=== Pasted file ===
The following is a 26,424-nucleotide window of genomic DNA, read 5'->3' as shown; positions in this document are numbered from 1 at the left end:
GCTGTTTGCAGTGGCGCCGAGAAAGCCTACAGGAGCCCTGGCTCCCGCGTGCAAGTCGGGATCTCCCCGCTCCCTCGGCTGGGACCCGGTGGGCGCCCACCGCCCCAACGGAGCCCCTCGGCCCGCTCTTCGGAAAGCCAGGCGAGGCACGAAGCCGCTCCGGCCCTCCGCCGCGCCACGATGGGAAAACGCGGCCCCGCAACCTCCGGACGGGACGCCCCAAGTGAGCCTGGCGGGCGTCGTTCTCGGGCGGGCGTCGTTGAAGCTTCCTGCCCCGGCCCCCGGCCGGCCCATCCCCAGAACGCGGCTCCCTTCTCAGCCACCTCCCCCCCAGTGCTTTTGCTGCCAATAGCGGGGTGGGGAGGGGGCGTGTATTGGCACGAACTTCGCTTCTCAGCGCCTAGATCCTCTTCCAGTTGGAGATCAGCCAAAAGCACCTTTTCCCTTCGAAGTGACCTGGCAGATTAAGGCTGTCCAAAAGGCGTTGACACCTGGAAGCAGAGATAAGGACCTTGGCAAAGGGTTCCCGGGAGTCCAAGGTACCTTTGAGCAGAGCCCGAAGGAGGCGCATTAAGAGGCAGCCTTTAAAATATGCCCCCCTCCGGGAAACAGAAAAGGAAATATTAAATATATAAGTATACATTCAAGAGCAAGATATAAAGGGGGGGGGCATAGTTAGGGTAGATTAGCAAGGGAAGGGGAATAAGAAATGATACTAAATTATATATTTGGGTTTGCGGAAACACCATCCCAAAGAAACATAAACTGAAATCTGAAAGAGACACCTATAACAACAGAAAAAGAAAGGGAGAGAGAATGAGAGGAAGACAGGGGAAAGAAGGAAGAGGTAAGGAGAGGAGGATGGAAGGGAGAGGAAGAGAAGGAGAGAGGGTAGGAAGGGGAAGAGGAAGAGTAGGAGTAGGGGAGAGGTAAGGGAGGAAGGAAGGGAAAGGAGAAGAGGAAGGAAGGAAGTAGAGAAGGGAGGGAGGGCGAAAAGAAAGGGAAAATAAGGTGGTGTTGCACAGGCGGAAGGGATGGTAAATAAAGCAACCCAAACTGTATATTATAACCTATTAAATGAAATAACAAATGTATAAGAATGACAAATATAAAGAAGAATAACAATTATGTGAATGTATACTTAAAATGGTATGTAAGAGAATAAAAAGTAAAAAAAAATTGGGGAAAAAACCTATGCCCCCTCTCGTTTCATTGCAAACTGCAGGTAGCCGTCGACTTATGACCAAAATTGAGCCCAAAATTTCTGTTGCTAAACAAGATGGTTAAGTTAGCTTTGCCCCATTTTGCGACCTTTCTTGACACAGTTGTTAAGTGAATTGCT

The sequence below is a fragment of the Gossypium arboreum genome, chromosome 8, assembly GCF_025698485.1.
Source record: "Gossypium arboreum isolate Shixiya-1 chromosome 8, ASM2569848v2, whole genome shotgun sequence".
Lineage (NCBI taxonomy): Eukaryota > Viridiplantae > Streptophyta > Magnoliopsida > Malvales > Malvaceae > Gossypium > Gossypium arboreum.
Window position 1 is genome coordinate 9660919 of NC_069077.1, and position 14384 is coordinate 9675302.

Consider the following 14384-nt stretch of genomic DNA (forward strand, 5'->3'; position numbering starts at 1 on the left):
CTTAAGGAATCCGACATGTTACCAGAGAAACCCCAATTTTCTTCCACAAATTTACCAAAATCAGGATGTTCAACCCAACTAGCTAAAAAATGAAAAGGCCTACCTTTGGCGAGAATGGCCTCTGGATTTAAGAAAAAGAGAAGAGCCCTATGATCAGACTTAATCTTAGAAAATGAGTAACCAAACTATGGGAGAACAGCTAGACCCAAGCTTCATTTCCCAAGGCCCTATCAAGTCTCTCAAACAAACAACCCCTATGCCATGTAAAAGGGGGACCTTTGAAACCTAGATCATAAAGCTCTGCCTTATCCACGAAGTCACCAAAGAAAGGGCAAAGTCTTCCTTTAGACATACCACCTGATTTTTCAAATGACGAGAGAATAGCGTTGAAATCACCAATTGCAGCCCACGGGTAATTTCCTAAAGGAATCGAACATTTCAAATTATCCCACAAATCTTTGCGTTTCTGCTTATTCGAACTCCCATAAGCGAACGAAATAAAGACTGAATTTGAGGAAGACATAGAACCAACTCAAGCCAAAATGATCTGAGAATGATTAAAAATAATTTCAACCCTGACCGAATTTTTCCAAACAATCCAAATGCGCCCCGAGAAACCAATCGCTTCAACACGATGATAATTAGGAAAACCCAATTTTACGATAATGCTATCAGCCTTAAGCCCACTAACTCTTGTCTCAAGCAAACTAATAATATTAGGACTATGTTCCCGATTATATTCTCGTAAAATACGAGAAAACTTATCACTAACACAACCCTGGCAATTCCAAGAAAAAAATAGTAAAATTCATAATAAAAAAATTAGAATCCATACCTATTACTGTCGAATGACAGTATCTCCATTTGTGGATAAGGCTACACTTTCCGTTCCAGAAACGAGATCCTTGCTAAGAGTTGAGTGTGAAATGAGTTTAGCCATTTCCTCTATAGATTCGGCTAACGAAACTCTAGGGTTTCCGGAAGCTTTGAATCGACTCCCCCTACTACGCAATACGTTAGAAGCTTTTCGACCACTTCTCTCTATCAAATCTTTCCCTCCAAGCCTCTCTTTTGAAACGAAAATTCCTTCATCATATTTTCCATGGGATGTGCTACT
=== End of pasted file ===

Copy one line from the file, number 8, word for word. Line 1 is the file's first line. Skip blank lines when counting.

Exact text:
CTTAAGGAATCCGACATGTTACCAGAGAAACCCCAATTTTCTTCCACAAATTTACCAAAATCAGGATGTTCAACCCAACTAGCTAAAAAATGAAAAGGCCTACCTTTGGCGAGAATGGCCTCTGGATTTAAGAAAAAGAGAAGAGCCCTATGATCAGACTTAATCTTAGAAAATGAGTAACCAAACTATGGGAGAACAGCTAGACCCAAGCTTCATTTCCCAAGGCCCTATCAAGTCTCTCAAACAAACAACCCCTATGCCATGTAAAAGGGGGACCTTTGAAACCTAGATCATAAAGCTCTGCCTTATCCACGAAGTCACCAAAGAAAGGGCAAAGTCTTCCTTTAGACATACCACCTGATTTTTCAAATGACGAGAGAATAGCGTTGAAATCACCAATTGCAGCCCACGGGTAATTTCCTAAAGGAATCGAACATTTCAAATTATCCCACAAATCTTTGCGTTTCTGCTTATTCGAACTCCCATAAGCGAACGAAATAAAGACTGAATTTGAGGAAGACATAGAACCAACTCAAGCCAAAATGATCTGAGAATGATTAAAAATAATTTCAACCCTGACCGAATTTTTCCAAACAATCCAAATGCGCCCCGAGAAACCAATCGCTTCAACACGATGATAATTAGGAAAACCCAATTTTACGATAATGCTATCAGCCTTAAGCCCACTAACTCTTGTCTCAAGCAAACTAATAATATTAGGACTATGTTCCCGATTATATTCTCGTAAAATACGAGAAAACTTATCACTAACACAACCCTGGCAATTCCAAGAAAAAAATAGTAAAATTCATAATAAAAAAATTAGAATCCATACCTATTACTGTCGAATGACAGTATCTCCATTTGTGGATAAGGCTACACTTTCCGTTCCAGAAACGAGATCCTTGCTAAGAGTTGAGTGTGAAATGAGTTTAGCCATTTCCTCTATAGATTCGGCTAACGAAACTCTAGGGTTTCCGGAAGCTTTGAATCGACTCCCCCTACTACGCAATACGTTAGAAGCTTTTCGACCACTTCTCTCTATCAAATCTTTCCCTCCAAGCCTCTCTTTTGAAACGAAAATTCCTTCATCATATTTTCCATGGGATGTGCTACT